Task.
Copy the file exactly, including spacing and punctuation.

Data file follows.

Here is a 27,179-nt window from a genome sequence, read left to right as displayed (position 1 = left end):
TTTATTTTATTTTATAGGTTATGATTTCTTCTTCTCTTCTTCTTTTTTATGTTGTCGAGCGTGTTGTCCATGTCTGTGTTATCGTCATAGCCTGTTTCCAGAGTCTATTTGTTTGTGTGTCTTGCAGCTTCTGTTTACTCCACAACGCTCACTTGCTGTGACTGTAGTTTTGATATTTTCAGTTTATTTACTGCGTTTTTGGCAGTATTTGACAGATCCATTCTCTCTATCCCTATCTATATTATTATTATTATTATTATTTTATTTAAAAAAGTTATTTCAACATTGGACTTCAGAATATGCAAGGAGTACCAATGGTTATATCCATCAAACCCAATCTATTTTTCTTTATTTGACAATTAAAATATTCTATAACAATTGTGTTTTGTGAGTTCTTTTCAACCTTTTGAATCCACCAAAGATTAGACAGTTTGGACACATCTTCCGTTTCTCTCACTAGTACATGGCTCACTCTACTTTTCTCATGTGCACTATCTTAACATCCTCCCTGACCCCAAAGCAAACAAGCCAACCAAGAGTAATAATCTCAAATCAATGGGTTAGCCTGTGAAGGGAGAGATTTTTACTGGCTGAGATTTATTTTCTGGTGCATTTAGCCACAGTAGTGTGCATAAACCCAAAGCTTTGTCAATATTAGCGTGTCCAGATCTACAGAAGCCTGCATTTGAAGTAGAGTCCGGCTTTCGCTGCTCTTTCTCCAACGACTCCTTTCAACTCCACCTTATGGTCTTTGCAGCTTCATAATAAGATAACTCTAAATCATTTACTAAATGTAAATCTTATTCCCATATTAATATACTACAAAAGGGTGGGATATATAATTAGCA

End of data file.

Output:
Here is a 27,179-nt window from a genome sequence, read left to right as displayed (position 1 = left end):
TTTATTTTATTTTATAGGTTATGATTTCTTCTTCTCTTCTTCTTTTTTATGTTGTCGAGCGTGTTGTCCATGTCTGTGTTATCGTCATAGCCTGTTTCCAGAGTCTATTTGTTTGTGTGTCTTGCAGCTTCTGTTTACTCCACAACGCTCACTTGCTGTGACTGTAGTTTTGATATTTTCAGTTTATTTACTGCGTTTTTGGCAGTATTTGACAGATCCATTCTCTCTATCCCTATCTATATTATTATTATTATTATTATTTTATTTAAAAAAGTTATTTCAACATTGGACTTCAGAATATGCAAGGAGTACCAATGGTTATATCCATCAAACCCAATCTATTTTTCTTTATTTGACAATTAAAATATTCTATAACAATTGTGTTTTGTGAGTTCTTTTCAACCTTTTGAATCCACCAAAGATTAGACAGTTTGGACACATCTTCCGTTTCTCTCACTAGTACATGGCTCACTCTACTTTTCTCATGTGCACTATCTTAACATCCTCCCTGACCCCAAAGCAAACAAGCCAACCAAGAGTAATAATCTCAAATCAATGGGTTAGCCTGTGAAGGGAGAGATTTTTACTGGCTGAGATTTATTTTCTGGTGCATTTAGCCACAGTAGTGTGCATAAACCCAAAGCTTTGTCAATATTAGCGTGTCCAGATCTACAGAAGCCTGCATTTGAAGTAGAGTCCGGCTTTCGCTGCTCTTTCTCCAACGACTCCTTTCAACTCCACCTTATGGTCTTTGCAGCTTCATAATAAGATAACTCTAAATCATTTACTAAATGTAAATCTTATTCCCATATTAATATACTACAAAAGGGTGGGATATATAATTAGCA